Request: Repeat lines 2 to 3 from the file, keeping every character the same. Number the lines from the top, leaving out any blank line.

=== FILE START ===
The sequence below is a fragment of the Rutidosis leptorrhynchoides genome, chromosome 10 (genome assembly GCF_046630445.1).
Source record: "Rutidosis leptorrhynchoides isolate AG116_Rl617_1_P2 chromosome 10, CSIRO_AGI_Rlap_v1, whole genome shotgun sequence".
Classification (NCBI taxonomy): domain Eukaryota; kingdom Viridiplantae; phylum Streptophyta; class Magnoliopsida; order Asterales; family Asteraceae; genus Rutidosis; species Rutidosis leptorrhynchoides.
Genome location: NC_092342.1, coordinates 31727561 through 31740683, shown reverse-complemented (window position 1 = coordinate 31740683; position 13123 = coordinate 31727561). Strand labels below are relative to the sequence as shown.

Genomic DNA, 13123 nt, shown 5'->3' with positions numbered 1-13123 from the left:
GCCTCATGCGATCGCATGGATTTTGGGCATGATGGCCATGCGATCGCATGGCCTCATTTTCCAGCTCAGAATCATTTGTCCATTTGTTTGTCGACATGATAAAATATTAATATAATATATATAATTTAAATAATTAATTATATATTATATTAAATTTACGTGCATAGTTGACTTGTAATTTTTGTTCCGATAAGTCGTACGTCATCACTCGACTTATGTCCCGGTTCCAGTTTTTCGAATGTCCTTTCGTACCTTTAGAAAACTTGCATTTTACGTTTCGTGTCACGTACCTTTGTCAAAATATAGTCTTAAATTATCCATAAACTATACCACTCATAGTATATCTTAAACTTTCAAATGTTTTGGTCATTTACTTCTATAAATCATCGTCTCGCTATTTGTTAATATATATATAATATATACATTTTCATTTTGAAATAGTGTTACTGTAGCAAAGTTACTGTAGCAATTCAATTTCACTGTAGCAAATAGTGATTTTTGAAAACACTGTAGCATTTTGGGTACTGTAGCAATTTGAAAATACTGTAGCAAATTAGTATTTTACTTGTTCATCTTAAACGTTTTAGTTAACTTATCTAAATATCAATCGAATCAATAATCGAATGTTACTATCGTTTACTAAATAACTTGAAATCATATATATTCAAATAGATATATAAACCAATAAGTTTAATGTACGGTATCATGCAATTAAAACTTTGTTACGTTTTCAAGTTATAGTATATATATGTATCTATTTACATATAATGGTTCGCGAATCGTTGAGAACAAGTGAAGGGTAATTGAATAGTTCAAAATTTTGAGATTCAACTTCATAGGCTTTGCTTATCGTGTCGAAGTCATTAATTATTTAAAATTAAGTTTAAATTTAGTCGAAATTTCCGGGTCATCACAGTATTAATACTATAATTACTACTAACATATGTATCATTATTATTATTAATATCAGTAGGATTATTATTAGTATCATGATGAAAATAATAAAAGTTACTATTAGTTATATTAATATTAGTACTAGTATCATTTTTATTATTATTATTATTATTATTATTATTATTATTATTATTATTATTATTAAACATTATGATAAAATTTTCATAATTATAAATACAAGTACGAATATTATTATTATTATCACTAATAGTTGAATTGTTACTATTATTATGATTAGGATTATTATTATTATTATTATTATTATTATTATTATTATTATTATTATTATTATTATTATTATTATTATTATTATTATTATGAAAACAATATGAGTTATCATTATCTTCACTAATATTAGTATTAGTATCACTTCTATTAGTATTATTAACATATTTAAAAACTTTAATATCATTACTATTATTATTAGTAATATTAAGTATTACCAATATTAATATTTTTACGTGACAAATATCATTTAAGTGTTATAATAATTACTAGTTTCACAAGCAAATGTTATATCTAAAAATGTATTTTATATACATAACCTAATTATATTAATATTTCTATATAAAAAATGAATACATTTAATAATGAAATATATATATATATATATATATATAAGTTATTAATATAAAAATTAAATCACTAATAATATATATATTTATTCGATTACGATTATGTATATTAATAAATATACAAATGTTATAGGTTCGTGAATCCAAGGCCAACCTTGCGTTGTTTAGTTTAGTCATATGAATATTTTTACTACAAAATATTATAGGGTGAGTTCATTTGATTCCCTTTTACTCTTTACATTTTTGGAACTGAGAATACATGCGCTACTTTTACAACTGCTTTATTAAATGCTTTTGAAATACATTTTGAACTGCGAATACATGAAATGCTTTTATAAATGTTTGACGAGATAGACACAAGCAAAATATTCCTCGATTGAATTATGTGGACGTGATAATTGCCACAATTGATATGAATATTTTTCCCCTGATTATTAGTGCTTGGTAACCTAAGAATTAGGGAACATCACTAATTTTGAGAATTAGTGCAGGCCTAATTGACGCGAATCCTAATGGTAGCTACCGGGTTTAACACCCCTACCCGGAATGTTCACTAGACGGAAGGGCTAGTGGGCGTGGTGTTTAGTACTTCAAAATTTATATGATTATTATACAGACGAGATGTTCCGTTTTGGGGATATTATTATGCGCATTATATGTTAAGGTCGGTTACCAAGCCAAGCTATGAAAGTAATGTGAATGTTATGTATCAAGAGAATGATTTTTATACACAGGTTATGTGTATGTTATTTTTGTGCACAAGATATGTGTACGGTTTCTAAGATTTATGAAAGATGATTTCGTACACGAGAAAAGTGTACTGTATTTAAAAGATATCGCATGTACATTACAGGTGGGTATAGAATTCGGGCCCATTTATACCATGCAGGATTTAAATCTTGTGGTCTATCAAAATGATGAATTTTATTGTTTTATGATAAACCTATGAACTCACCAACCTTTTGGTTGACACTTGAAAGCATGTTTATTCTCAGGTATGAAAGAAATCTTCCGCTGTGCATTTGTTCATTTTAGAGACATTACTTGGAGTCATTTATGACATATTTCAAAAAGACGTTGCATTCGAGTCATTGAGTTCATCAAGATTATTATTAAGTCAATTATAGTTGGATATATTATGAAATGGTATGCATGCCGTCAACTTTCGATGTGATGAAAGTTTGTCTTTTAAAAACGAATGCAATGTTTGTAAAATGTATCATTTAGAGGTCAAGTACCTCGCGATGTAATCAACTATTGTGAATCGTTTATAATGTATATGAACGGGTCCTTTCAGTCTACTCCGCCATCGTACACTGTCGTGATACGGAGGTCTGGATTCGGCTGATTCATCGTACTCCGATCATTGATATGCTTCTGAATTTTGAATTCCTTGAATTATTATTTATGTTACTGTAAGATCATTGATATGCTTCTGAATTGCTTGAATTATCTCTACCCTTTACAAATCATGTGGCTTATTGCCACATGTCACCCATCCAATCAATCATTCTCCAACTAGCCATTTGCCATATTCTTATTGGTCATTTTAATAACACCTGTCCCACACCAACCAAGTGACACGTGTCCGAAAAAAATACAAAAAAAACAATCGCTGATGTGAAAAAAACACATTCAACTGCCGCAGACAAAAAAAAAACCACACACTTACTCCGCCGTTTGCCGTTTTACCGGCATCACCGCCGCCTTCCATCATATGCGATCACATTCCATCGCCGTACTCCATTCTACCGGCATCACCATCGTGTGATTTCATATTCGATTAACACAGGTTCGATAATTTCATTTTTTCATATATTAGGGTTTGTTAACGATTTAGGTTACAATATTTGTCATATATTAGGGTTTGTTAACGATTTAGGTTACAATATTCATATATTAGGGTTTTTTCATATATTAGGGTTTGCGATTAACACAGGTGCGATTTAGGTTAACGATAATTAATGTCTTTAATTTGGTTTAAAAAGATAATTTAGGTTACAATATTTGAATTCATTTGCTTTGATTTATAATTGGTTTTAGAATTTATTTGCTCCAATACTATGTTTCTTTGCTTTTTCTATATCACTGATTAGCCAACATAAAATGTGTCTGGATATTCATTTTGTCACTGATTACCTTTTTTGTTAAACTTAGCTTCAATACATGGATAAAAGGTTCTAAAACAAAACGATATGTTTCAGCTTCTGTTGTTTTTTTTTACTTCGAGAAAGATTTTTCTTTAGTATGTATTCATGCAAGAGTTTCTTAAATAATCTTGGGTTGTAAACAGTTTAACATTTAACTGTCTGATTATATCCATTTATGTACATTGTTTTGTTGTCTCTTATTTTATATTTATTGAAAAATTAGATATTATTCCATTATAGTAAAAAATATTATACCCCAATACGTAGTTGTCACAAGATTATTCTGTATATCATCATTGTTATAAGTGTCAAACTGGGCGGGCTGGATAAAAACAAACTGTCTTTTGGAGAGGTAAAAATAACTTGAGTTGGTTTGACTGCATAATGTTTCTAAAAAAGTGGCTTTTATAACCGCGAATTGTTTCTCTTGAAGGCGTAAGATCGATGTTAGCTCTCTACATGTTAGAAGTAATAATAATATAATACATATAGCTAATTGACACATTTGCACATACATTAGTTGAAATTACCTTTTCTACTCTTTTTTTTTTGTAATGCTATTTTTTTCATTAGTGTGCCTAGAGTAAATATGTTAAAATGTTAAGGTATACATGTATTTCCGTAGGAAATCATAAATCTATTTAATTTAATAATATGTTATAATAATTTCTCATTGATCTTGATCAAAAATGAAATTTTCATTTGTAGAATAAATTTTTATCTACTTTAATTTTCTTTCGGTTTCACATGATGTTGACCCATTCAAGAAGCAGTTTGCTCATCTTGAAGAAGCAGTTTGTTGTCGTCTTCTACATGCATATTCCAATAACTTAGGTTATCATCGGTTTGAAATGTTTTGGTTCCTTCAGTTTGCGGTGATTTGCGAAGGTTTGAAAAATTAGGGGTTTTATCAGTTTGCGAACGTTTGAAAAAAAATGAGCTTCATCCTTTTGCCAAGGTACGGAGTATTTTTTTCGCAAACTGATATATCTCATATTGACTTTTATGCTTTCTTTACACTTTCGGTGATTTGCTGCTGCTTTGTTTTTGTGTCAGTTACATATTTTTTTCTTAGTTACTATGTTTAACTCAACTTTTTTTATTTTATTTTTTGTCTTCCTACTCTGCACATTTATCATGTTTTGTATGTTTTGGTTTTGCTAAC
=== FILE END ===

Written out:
Source record: "Rutidosis leptorrhynchoides isolate AG116_Rl617_1_P2 chromosome 10, CSIRO_AGI_Rlap_v1, whole genome shotgun sequence".
Classification (NCBI taxonomy): domain Eukaryota; kingdom Viridiplantae; phylum Streptophyta; class Magnoliopsida; order Asterales; family Asteraceae; genus Rutidosis; species Rutidosis leptorrhynchoides.